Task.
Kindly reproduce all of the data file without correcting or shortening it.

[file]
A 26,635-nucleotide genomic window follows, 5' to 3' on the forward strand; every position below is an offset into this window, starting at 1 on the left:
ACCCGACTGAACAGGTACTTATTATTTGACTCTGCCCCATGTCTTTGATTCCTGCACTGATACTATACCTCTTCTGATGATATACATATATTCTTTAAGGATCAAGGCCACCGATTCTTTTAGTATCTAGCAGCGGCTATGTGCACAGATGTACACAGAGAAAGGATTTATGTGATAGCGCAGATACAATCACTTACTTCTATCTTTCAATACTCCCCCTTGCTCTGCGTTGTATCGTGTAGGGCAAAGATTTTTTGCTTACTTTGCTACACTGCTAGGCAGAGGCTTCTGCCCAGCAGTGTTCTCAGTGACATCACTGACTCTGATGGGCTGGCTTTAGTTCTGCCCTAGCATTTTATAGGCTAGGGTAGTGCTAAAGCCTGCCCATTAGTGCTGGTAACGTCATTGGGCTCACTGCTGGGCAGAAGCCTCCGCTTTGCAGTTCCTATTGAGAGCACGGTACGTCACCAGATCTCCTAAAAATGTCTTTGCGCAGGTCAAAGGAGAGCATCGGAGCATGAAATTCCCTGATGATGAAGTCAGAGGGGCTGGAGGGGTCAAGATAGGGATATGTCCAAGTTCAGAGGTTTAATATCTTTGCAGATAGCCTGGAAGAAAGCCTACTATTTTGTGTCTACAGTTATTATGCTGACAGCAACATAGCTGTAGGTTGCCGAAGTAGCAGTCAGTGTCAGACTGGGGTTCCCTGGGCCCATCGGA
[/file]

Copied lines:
A 26,635-nucleotide genomic window follows, 5' to 3' on the forward strand; every position below is an offset into this window, starting at 1 on the left:
ACCCGACTGAACAGGTACTTATTATTTGACTCTGCCCCATGTCTTTGATTCCTGCACTGATACTATACCTCTTCTGATGATATACATATATTCTTTAAGGATCAAGGCCACCGATTCTTTTAGTATCTAGCAGCGGCTATGTGCACAGATGTACACAGAGAAAGGATTTATGTGATAGCGCAGATACAATCACTTACTTCTATCTTTCAATACTCCCCCTTGCTCTGCGTTGTATCGTGTAGGGCAAAGATTTTTTGCTTACTTTGCTACACTGCTAGGCAGAGGCTTCTGCCCAGCAGTGTTCTCAGTGACATCACTGACTCTGATGGGCTGGCTTTAGTTCTGCCCTAGCATTTTATAGGCTAGGGTAGTGCTAAAGCCTGCCCATTAGTGCTGGTAACGTCATTGGGCTCACTGCTGGGCAGAAGCCTCCGCTTTGCAGTTCCTATTGAGAGCACGGTACGTCACCAGATCTCCTAAAAATGTCTTTGCGCAGGTCAAAGGAGAGCATCGGAGCATGAAATTCCCTGATGATGAAGTCAGAGGGGCTGGAGGGGTCAAGATAGGGATATGTCCAAGTTCAGAGGTTTAATATCTTTGCAGATAGCCTGGAAGAAAGCCTACTATTTTGTGTCTACAGTTATTATGCTGACAGCAACATAGCTGTAGGTTGCCGAAGTAGCAGTCAGTGTCAGACTGGGGTTCCCTGGGCCCATCGGA